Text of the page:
I mostly keep my head down trying to write. I read a lot of fiction, a mix of contemporary and classic novels. I love movies, but will only go see one if I think it's going to be great (most are not). Plus I’m immersed in the fun and drama of living with a teenager and a pre-teen in the house.
In fourth grade, I wrote and illustrated the suspense story “The Runaway Hot Dog” about a misunderstood hot dog that a certain boy wanted to eat. To save himself and live life to its fullest, the hot dog runs off in search of adventure.
In sixth grade, I wrote a Christmas play for my class, about a group of feisty boys who want to kidnap Santa Claus and keep all the presents for themselves. I asked my mother for character names that would sound tough and wise to the world. She told me ‘Slats’, but I heard ‘Slacks’, so one of my tough boy characters was named for a style of pants, although I spelled the name 'Slaks.' Writing this play also introduced me to the concept that other people will edit my work. In my last scene, the boys get caught and apologize to Santa for their despicable behavior. However, according to my teacher (nun, Catholic school), justice was not properly served. She changed the last scene so that Santa is taking the first kid over his knee for a spanking. Nothing like a little corporal punishment.
Books & Movies
I became a big reader in high school, devouring all kinds of novels and taking independent study classes in English & Literature. Like most writers, I’m still an avid reader. You simply have to have a passion for reading to fulfill your passion as a writer. Here is a list of ten novels that meant a lot to me at various times in my life, although the list keeps changing, and I could have listed hundreds of books, from To Kill a Mockingbird to The Exorcist:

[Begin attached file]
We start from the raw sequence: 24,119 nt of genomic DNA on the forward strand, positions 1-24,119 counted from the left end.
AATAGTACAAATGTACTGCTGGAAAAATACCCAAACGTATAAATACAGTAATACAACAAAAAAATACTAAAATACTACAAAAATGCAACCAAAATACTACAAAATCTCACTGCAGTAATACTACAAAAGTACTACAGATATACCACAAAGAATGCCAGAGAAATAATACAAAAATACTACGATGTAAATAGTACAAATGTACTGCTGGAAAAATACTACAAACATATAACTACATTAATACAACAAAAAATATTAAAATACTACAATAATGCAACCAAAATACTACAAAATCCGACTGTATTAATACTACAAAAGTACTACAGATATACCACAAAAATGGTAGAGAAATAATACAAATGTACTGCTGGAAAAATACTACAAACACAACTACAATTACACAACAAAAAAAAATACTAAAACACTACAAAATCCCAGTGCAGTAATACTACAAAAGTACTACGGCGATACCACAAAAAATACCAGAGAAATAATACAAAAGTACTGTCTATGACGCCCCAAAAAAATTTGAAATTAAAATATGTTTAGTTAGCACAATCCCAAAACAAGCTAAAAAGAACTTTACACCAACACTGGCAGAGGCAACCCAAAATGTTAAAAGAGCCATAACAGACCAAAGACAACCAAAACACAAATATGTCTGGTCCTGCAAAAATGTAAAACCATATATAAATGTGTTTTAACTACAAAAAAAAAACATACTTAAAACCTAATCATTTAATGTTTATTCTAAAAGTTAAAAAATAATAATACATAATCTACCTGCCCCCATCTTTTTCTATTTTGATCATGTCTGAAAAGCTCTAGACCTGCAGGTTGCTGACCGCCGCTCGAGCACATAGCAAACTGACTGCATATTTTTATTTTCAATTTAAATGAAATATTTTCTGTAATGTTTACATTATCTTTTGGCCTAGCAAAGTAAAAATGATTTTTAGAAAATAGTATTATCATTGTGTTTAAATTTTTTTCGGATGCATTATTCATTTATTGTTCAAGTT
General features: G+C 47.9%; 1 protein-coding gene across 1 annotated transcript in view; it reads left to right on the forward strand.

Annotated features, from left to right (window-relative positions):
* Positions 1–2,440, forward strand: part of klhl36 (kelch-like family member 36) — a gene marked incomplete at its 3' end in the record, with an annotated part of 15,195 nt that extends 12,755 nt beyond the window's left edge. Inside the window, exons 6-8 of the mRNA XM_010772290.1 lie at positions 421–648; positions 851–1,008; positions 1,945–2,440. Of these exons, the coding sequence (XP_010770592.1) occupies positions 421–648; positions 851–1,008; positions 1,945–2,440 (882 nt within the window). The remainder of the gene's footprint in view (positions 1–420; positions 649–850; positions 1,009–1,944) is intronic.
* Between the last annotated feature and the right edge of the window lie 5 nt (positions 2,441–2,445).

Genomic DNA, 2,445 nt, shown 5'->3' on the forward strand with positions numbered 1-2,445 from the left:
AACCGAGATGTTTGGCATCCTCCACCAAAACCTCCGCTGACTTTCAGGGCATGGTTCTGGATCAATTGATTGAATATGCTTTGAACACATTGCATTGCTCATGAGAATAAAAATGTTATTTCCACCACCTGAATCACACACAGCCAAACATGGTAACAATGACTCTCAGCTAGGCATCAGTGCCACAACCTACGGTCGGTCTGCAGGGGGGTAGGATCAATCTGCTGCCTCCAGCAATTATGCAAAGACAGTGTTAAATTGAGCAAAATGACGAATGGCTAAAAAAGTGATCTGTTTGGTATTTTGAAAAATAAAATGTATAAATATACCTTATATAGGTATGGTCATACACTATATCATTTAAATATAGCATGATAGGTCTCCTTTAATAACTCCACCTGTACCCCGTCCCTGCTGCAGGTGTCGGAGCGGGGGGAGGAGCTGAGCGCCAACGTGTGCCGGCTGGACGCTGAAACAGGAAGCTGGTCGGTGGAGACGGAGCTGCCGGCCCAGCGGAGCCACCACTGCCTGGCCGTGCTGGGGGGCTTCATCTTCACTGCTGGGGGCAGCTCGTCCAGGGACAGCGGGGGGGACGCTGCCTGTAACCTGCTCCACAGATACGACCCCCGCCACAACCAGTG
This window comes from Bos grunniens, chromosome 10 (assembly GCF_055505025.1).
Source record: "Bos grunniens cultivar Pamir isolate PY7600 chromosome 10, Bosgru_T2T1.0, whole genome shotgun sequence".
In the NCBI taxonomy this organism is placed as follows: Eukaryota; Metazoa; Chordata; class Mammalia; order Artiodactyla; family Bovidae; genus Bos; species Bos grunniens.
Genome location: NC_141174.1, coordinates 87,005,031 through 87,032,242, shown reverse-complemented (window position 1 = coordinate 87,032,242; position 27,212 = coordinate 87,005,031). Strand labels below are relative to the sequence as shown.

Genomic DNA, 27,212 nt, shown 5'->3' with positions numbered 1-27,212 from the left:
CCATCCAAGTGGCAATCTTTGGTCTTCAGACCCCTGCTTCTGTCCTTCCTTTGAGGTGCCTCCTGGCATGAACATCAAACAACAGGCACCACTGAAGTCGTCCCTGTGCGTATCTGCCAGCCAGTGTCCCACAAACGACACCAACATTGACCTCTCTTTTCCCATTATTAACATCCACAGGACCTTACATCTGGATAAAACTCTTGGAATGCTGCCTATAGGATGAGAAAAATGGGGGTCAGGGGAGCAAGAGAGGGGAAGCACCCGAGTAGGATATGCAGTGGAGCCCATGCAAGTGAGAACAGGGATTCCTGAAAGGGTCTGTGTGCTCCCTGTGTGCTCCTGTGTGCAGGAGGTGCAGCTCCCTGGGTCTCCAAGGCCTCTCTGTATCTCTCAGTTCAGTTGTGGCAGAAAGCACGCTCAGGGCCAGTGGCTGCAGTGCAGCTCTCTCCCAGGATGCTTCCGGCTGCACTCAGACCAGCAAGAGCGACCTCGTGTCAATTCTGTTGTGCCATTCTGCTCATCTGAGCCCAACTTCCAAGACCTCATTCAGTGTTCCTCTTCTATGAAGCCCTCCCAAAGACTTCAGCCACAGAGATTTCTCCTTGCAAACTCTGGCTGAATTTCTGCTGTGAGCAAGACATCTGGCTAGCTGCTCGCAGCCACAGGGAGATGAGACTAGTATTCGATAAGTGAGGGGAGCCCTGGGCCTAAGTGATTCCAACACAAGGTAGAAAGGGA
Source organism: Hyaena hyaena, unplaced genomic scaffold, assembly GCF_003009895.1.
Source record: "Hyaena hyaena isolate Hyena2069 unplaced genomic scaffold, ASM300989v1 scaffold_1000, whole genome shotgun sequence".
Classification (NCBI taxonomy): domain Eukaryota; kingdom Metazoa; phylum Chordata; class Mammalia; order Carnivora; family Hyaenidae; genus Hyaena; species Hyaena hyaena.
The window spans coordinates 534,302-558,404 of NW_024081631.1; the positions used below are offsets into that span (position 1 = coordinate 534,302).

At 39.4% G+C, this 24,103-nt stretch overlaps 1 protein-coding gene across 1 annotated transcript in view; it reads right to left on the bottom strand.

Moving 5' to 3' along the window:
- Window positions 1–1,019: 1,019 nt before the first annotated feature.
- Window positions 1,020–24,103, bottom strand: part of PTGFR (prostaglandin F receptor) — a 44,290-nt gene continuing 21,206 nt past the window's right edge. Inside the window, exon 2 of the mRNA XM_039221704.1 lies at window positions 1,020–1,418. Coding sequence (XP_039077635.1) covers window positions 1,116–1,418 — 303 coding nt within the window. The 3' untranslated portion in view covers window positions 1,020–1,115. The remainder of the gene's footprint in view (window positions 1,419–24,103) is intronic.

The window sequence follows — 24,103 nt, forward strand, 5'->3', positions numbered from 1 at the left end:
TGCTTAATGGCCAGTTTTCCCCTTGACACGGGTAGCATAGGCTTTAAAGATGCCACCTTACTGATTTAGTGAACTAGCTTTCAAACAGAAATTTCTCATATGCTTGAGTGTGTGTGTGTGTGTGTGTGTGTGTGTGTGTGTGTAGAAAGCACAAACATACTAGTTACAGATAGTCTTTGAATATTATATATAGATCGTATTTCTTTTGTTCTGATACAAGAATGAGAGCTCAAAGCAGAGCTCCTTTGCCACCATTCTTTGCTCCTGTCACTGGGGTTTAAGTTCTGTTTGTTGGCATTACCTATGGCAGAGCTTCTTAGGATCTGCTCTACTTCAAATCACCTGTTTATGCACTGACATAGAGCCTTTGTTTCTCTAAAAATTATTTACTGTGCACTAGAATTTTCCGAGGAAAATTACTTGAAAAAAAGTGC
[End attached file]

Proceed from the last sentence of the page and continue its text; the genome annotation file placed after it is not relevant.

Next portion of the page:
- A Farewell to Arms, Ernest Hemingway
- American Pastoral, Philip Roth
- Never Let Me Go, Kazuo Ishiguro
- Ten-Thirty on a Summer Night, Marguerite Duras
- The Hours, Michael Cunningham
- The Man Who Gave Up His Name, Jim Harrison
- The Road, Cormac McCarthy
- The Unbearable Lightness of Being, Milan Kundera
- The World According to Garp, John Irving
- Little Children, Tom Perrotta
I also love movies (at least those that aren’t predictable) and a select few television series. I think novelists can learn a lot from the disciplined pacing and storytelling structure of feature films:
- 21 Grams
- Body Heat
- The Fugitive
- American Beauty
- The Deep End
- The Godfather
- The Graduate
- The Return of Martin Guerre
- Band of Brothers
- Breaking Bad
- Mad Men
- The Sopranos
I hold a Master of Arts in Creative and Writing and English from the State University of New York at Buffalo. I studied under the poet Irving Feldman, who did not encourage me, although I probably demonstrated little talent and too much confidence. I wrote a lot of short stories, often imitating the style of my favorite writers (which isn't a bad way to learn a few things about writing). Some of the stories were published in literary journals.
I also have a Master of Science in Communication from RPI, which helped me understand corporate and business communications. I write a lot for businesses, too, helping them transform double-speak and technical jargon into language that means something to a customer. Annual reports. Executive letters and presentations. Web content.
What I Like in a Story
I’ve always liked to write about ordinary people (or food items, such as hot dogs) who find themselves in extraordinary circumstances, often due to their own flawed character or decision-making. Such situations can be rich with conflict, moral complications, and ethical gray areas.
One of my inspirations in writing STASH was the question: "What if a well-respected mother and wife who liked to occasionally smoke a little pot got busted?"
For CLEAN BREAK, I was interested in this question: "What measures can you take to get someone you once loved to leave you alone?"
I also like the concept of Worlds Colliding: "What happens when her privileged suburban world intersects with the darker drug world?"
Worlds Colliding is a great concept for drama—or comedy. Perhaps the George Costanza character from Seinfeld articulates it best. Click here to watch.